If you believe you might have come into contact with someone who was diagnosed with coronavirus, here is how you can determine your risk for contracting the virus:

  • No Risk: Briefly walking by a person who tested positive for COVID-19 and was not experiencing symptoms
  • Low Risk: Being in the same room as a person who tested positive for COVID-19, had symptoms and you were within six feet
  • Medium Risk: Sustained close contact (10 minutes or longer) within six feet of a person with COVID-19 while they had symptoms
  • High Risk: Close household contact with a person who tested positive for COVID-19

According to the CDC, individuals at high risk of becoming ill from coronavirus include older adults and individuals with serious chronic or long-term medical conditions.

At this time, novel coronavirus is currently not widespread in Brunswick County and is still considered a low risk.

This is an evolving situation and the County’s leadership and Health and Human Services team are monitoring it day by day and maintaining regular communications with our local and state partners to provide residents with the most current information.

Brunswick County Phone and Online Resources

Brunswick County has a dedicated webpage for countywide offers of assistance, updates from utility providers, food bank notices, and more for anyone who needs help in response to the novel coronavirus pandemic. If your organization is offering resources, you are encouraged to reach out to Volunteer and Nonprofit Coordinator Leslie Stanley via email or at 910.253.2589.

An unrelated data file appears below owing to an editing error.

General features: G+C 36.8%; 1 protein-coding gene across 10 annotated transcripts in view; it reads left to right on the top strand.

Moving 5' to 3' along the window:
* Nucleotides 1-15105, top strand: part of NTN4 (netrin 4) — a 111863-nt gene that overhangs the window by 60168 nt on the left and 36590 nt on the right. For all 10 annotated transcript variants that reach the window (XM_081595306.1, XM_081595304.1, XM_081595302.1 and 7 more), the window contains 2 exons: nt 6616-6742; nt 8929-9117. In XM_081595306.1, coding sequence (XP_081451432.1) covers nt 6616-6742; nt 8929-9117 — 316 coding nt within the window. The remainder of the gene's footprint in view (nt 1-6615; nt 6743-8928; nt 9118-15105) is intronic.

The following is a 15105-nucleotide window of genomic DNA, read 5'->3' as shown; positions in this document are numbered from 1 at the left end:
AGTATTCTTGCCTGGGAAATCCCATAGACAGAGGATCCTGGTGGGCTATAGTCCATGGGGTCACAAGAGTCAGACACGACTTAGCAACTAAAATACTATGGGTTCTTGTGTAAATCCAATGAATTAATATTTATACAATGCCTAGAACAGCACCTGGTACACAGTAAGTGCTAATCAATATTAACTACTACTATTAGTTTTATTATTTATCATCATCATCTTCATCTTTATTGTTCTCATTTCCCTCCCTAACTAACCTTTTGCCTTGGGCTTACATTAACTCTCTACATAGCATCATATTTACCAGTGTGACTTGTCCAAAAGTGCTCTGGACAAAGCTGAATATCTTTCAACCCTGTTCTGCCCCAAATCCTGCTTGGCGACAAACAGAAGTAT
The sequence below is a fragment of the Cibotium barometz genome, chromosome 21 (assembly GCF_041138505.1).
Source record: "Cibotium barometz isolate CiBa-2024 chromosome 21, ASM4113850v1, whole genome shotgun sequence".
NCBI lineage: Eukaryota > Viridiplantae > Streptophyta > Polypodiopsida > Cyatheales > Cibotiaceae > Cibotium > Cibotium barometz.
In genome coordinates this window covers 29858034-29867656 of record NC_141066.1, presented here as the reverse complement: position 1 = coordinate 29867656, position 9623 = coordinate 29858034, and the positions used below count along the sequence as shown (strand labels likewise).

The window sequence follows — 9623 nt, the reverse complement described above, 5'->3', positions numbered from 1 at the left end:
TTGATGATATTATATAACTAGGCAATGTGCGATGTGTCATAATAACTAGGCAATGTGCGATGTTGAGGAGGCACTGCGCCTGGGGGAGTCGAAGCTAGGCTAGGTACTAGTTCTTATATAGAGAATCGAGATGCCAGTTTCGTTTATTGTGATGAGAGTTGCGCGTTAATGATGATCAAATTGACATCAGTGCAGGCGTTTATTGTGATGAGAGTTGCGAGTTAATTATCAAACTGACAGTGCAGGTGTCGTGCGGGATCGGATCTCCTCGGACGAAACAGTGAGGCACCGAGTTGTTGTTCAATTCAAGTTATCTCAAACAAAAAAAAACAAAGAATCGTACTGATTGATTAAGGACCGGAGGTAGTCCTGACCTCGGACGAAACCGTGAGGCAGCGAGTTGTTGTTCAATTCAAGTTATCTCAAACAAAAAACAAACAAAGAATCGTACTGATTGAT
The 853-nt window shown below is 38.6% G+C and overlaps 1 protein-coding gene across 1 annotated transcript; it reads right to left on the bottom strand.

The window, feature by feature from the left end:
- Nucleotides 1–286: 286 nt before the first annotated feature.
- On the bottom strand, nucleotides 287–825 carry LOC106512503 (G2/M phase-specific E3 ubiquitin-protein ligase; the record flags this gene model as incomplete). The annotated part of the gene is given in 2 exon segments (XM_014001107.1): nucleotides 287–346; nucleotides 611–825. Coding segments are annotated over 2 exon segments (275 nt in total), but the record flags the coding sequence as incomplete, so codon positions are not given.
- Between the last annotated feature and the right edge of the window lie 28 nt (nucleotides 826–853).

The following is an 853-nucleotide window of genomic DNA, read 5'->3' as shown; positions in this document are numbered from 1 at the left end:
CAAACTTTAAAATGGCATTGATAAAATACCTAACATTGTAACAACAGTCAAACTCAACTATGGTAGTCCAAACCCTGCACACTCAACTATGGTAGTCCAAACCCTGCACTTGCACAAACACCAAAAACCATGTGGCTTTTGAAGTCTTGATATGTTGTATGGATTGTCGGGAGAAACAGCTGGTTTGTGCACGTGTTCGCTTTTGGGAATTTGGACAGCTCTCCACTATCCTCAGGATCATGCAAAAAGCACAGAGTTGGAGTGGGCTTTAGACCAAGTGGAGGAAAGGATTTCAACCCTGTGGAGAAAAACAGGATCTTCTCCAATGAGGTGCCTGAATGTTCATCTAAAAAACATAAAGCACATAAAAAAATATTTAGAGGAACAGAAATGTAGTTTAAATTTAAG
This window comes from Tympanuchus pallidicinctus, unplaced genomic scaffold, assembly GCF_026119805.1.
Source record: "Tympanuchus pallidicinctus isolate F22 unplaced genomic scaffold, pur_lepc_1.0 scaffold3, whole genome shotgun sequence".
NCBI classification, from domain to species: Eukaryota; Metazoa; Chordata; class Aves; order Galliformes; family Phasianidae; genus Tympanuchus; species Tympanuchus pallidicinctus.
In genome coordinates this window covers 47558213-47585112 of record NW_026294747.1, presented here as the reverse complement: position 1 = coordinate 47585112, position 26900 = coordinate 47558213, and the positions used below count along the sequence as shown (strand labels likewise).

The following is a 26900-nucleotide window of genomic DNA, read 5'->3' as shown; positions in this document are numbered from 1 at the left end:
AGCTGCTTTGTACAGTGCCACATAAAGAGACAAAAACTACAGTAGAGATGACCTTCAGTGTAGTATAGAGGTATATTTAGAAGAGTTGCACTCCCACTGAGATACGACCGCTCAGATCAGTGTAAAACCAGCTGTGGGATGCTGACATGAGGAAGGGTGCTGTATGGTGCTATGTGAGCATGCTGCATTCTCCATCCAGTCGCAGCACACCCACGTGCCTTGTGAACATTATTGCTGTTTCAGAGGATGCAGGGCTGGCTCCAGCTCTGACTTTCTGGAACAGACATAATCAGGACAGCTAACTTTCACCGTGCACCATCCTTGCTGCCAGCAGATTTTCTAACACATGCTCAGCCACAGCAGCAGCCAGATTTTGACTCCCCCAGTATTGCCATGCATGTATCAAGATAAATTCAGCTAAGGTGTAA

A list of resources for businesses in response to coronavirus is also available at

Brunswick County offers some in-person services in online formats or over the phone. You are encouraged to reach out to us to see if there are opportunities to assist you with your county-related needs over the next few weeks. A few links and contact information to some of our departments that often have in-person visitors are below. Please reach out us to see how we might be able to assist you in virtual means.

Main County Phone: 910.253.2000 / 800.442.7033 /

Utility Billing

Code Administration

Environmental Health

Health Services

Register of Deeds

Social Services

  • Contact Information: 910.253.2077 /
    • Please do not email reports of abuse or neglect.
    • If you need to make a CPS or APS report, please call 910.253.2077 during business hours. After Hours call 9-1-1 and ask to speak to the on call social worker.

Tax Office

Veterans Services

  • Contact Information: 910.253.2233

Updates from Our Partners in Response to Coronavirus


For media inquiries, contact the Public Information Officer at 910.253.2995 or email